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Flooding in Southern Pakistan
This page contains archived content and is no longer being updated. At the time of publication, it represented the best available science. However, more recent observations and studies may have rendered some content obsolete.
Floods were slowly receding in southern Pakistan’s Sindh Province in late October 2011. The Moderate Resolution Imaging Spectroradiometer (MODIS) on NASA’s Terra satellite captured these images on October 28, 2011 (top), and September 11, 2011 (bottom).
Both images use a combination of visible and infrared light to better distinguish between water and land. Water is dark blue, vegetation is green, bare ground is pink-beige, and clouds are pale blue-green.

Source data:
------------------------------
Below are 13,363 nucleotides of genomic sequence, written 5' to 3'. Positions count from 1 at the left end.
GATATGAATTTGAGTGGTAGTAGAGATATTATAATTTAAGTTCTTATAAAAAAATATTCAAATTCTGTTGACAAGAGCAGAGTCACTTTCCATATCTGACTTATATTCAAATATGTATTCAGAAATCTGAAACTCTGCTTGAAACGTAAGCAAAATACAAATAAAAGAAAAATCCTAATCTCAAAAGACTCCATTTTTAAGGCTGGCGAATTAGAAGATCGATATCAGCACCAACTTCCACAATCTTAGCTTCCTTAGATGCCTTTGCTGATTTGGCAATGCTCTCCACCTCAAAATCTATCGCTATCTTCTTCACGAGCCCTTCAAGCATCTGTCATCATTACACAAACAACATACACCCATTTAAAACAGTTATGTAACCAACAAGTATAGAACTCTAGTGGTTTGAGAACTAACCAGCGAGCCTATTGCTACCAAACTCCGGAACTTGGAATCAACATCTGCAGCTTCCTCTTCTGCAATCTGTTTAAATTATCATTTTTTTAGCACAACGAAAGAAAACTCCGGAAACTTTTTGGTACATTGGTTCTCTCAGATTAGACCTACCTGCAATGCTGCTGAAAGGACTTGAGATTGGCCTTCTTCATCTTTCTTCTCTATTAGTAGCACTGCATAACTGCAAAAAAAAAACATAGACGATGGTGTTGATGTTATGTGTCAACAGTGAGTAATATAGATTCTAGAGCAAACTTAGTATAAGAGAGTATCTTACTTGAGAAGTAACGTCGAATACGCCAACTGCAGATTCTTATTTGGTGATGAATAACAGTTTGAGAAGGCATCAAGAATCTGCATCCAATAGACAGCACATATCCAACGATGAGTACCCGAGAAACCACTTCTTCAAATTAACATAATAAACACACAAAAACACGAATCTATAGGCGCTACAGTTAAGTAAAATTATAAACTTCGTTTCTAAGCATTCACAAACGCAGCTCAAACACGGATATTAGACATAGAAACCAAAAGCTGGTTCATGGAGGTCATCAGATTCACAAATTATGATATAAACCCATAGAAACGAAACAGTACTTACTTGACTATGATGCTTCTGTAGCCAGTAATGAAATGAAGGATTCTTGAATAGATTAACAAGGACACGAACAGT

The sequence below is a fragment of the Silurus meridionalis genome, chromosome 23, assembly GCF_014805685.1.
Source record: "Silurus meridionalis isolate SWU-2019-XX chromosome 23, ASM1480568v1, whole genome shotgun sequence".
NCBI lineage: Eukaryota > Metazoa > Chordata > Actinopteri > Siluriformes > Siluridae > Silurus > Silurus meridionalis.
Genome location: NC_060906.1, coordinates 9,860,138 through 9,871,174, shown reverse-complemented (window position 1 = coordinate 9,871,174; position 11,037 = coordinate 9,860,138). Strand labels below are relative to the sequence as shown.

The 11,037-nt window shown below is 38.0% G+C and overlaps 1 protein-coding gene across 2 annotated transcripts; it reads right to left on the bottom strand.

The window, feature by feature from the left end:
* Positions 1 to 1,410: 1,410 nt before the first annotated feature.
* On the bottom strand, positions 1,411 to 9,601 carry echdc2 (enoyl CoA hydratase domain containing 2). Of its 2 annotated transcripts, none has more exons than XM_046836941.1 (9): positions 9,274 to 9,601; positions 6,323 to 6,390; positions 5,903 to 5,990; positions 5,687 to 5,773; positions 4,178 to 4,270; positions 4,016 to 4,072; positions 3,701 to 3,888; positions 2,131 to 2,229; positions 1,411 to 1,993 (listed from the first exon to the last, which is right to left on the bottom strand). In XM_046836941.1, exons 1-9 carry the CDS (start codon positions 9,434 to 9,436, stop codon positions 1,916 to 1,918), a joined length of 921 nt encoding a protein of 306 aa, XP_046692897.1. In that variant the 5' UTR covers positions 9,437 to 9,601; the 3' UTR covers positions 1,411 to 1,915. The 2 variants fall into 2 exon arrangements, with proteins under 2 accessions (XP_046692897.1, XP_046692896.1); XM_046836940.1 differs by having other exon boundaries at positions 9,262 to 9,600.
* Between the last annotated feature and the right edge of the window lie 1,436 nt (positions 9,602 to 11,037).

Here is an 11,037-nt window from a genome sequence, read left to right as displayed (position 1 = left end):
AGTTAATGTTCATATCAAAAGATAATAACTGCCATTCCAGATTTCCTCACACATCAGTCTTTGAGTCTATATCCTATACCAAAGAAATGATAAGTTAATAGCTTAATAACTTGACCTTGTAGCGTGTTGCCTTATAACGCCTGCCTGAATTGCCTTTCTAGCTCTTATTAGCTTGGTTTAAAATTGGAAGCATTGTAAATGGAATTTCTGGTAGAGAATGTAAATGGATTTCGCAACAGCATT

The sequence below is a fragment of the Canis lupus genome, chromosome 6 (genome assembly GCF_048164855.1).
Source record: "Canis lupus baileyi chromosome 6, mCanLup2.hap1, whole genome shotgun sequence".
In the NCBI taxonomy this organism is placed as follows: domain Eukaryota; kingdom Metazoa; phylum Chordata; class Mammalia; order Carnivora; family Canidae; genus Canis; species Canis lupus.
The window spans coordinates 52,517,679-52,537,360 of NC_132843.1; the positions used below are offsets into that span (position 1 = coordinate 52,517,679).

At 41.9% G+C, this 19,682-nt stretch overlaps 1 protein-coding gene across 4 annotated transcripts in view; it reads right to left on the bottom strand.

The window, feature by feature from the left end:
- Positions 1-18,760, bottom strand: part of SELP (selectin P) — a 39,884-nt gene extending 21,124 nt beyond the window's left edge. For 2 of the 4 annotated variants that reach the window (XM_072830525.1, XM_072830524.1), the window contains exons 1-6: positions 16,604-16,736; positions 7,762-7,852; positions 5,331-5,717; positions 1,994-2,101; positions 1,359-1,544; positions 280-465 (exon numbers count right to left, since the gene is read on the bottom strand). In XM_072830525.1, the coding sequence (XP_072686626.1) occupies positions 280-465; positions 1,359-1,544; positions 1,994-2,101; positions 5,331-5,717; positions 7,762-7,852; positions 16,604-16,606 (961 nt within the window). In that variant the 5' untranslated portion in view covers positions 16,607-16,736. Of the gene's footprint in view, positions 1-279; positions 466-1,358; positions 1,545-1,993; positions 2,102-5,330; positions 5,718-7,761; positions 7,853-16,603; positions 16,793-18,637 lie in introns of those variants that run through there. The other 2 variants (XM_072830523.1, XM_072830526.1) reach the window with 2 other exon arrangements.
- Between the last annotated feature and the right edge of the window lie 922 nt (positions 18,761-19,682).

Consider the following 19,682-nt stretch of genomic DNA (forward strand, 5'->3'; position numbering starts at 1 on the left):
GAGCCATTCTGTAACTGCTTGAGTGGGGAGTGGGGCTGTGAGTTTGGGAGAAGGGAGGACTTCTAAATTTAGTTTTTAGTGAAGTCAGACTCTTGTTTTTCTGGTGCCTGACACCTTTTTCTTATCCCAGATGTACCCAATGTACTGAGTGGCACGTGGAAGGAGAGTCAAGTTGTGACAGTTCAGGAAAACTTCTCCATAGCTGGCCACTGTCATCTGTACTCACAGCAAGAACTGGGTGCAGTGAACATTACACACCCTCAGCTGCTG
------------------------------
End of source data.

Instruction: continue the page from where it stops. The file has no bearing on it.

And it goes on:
The flooding resulted from unusually heavy monsoon rains over southern Pakistan in late summer of 2011. This flooding occurred one year after historic floods struck the country.
By late October, flooding had receded significantly, but compared to typical conditions at this time of year, water remained very high. On October 27, 2011, the United Nations Office for the Coordination of Humanitarian Affairs (OCHA) reported that stagnant water continued to pose serious environmental and health hazards. Waterborne diseases were on the rise, and the onset of winter was expected in many flood-affected areas in mid-November. Ironically, surrounded by standing water, one resource locals lacked was clean drinking water, OCHA said.